Here's our view:
FAA departments are isolated.
1. Next Gen has been, at best, slow and often changes course on goals, schedules, airlines do not always cooperate (e.g. ADS-B) and the deployments to airports and TRACON are much varied;
2. ATC operations --facing daily pressures and generally understaffed --focuses on realtime work at airport towers (for example, "efficiency policy") to get those suckers landed ASAP and accidents happen directly and indirectly in the mix;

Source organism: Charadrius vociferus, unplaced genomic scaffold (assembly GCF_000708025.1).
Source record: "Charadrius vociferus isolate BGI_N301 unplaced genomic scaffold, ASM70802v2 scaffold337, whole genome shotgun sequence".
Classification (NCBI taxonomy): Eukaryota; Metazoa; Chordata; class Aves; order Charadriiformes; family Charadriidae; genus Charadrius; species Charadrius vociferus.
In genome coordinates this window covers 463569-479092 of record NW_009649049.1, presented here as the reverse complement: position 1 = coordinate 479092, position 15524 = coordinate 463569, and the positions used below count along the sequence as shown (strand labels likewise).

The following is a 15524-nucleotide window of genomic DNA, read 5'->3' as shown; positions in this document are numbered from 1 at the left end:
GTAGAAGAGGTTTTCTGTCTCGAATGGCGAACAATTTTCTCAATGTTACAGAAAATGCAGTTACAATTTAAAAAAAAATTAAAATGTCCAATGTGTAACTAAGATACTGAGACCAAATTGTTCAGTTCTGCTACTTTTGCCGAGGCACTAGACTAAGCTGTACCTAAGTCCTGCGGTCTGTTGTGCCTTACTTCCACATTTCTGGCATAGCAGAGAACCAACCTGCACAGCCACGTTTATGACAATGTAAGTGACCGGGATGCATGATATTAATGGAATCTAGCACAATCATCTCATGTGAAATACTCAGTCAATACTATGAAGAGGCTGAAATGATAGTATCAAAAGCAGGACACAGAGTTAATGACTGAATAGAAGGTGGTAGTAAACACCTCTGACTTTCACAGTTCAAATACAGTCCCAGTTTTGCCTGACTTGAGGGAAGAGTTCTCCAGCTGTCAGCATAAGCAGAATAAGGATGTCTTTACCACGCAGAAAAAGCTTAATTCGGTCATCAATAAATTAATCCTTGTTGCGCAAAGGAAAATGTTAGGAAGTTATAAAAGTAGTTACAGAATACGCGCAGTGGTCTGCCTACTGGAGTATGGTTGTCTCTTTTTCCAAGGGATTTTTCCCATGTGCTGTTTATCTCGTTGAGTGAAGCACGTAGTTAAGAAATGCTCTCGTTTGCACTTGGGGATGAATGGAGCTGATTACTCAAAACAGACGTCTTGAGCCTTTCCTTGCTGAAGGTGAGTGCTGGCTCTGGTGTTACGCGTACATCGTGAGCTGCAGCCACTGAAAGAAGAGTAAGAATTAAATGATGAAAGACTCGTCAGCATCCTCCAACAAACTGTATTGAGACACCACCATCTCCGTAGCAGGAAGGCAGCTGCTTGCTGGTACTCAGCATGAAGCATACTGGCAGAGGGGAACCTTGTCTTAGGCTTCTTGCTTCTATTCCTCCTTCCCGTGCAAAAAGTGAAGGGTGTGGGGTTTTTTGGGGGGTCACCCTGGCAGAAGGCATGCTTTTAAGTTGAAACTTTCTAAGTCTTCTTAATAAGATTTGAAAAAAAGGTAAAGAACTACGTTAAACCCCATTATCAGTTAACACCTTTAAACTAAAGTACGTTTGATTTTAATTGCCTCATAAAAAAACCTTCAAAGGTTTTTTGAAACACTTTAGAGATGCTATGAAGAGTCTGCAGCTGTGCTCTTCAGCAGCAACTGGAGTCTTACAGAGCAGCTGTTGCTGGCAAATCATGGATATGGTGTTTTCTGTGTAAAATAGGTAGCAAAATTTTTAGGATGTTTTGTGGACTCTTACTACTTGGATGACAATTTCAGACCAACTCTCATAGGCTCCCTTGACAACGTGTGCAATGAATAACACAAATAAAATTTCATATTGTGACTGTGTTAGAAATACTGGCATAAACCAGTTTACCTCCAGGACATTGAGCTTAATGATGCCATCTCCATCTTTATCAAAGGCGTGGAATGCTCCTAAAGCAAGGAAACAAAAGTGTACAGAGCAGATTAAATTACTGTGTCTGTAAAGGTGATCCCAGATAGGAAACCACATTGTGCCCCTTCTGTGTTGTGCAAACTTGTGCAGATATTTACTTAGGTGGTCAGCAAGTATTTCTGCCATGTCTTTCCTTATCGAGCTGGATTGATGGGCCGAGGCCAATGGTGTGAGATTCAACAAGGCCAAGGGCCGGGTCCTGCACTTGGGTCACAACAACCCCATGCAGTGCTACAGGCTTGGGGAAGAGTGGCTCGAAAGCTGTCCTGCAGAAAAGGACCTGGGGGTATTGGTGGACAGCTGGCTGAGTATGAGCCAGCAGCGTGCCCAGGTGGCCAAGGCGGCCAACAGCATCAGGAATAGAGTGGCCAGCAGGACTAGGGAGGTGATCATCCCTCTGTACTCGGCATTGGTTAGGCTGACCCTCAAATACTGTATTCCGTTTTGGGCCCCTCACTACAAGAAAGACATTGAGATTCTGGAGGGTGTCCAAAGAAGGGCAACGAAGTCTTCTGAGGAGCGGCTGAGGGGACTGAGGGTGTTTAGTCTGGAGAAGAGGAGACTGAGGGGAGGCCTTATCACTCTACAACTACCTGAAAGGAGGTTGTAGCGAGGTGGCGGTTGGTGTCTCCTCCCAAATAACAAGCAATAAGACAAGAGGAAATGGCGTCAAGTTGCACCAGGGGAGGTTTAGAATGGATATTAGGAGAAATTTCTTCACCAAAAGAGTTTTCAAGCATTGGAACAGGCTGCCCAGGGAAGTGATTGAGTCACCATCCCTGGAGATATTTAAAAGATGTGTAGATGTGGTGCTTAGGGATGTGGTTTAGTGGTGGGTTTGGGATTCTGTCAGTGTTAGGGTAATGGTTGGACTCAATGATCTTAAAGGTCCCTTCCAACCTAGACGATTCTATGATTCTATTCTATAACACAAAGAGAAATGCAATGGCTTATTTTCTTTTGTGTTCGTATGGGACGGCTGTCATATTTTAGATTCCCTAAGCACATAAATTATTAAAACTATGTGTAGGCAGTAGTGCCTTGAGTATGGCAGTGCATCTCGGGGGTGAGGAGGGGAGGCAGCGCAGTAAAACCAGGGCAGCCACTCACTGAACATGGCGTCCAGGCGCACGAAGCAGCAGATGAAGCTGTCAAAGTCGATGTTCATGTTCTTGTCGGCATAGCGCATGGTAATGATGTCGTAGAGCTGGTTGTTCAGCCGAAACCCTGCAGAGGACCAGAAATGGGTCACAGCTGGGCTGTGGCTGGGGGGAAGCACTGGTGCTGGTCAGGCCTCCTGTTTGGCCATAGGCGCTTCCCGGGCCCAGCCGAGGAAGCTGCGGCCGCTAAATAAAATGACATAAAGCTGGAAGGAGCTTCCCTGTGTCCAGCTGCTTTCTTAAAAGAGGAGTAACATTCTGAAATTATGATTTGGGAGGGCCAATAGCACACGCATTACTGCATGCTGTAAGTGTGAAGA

3. various inspections issues (737 MAX, maintenance schedules stretched, multiple avionics versions, aging factors, etc.), out-sourcing inspections and airworthiness design and testing functions, and more;
4. Management, where the airlines lobby and work together (collusion on schedules and fares) and deal with employees (pilots, unions), airports and FAA (directly or indirectly) in their own/industry interests;
5. Planning, where fifteen years after the recession, the NAS en route network is little changed, but has half or less connecting hubs exacerbating peak-hour planning issues (capapcity andschedules) fuel is wasted and polltion increased, and airport and airport airspace safety is unnecessarily complicated.
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